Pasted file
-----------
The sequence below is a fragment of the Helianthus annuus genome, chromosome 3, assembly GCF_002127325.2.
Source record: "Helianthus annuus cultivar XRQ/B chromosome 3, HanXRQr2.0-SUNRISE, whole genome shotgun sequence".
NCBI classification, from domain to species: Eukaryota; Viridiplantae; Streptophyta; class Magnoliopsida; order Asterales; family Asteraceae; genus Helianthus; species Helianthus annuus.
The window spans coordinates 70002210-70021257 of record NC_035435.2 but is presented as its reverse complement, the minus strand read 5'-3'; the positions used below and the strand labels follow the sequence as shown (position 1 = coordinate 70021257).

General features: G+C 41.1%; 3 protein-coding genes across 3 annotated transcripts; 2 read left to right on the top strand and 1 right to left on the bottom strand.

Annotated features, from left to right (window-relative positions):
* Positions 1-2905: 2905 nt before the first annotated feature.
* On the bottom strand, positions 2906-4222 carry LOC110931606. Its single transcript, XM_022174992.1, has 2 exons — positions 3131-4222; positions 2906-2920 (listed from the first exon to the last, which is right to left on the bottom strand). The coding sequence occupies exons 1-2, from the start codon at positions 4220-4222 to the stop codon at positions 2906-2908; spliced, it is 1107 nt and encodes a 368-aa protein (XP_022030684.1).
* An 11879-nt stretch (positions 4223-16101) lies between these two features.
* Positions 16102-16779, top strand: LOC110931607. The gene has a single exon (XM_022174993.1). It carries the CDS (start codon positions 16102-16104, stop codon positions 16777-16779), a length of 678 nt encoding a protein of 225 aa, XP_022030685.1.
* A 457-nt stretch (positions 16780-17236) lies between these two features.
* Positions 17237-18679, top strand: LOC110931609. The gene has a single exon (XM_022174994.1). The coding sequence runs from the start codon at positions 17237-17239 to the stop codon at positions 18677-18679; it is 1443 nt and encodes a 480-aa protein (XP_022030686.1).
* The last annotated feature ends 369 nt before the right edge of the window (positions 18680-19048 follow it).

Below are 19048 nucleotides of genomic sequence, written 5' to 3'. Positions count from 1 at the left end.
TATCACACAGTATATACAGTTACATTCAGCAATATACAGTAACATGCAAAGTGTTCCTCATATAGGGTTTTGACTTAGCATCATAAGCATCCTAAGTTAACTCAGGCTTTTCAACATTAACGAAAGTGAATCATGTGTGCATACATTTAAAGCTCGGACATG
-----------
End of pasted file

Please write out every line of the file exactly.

The sequence below is a fragment of the Helianthus annuus genome, chromosome 3, assembly GCF_002127325.2.
Source record: "Helianthus annuus cultivar XRQ/B chromosome 3, HanXRQr2.0-SUNRISE, whole genome shotgun sequence".
NCBI classification, from domain to species: Eukaryota; Viridiplantae; Streptophyta; class Magnoliopsida; order Asterales; family Asteraceae; genus Helianthus; species Helianthus annuus.
The window spans coordinates 70002210-70021257 of record NC_035435.2 but is presented as its reverse complement, the minus strand read 5'-3'; the positions used below and the strand labels follow the sequence as shown (position 1 = coordinate 70021257).

General features: G+C 41.1%; 3 protein-coding genes across 3 annotated transcripts; 2 read left to right on the top strand and 1 right to left on the bottom strand.

Annotated features, from left to right (window-relative positions):
* Positions 1-2905: 2905 nt before the first annotated feature.
* On the bottom strand, positions 2906-4222 carry LOC110931606. Its single transcript, XM_022174992.1, has 2 exons — positions 3131-4222; positions 2906-2920 (listed from the first exon to the last, which is right to left on the bottom strand). The coding sequence occupies exons 1-2, from the start codon at positions 4220-4222 to the stop codon at positions 2906-2908; spliced, it is 1107 nt and encodes a 368-aa protein (XP_022030684.1).
* An 11879-nt stretch (positions 4223-16101) lies between these two features.
* Positions 16102-16779, top strand: LOC110931607. The gene has a single exon (XM_022174993.1). It carries the CDS (start codon positions 16102-16104, stop codon positions 16777-16779), a length of 678 nt encoding a protein of 225 aa, XP_022030685.1.
* A 457-nt stretch (positions 16780-17236) lies between these two features.
* Positions 17237-18679, top strand: LOC110931609. The gene has a single exon (XM_022174994.1). The coding sequence runs from the start codon at positions 17237-17239 to the stop codon at positions 18677-18679; it is 1443 nt and encodes a 480-aa protein (XP_022030686.1).
* The last annotated feature ends 369 nt before the right edge of the window (positions 18680-19048 follow it).

Below are 19048 nucleotides of genomic sequence, written 5' to 3'. Positions count from 1 at the left end.
TATCACACAGTATATACAGTTACATTCAGCAATATACAGTAACATGCAAAGTGTTCCTCATATAGGGTTTTGACTTAGCATCATAAGCATCCTAAGTTAACTCAGGCTTTTCAACATTAACGAAAGTGAATCATGTGTGCATACATTTAAAGCTCGGACATG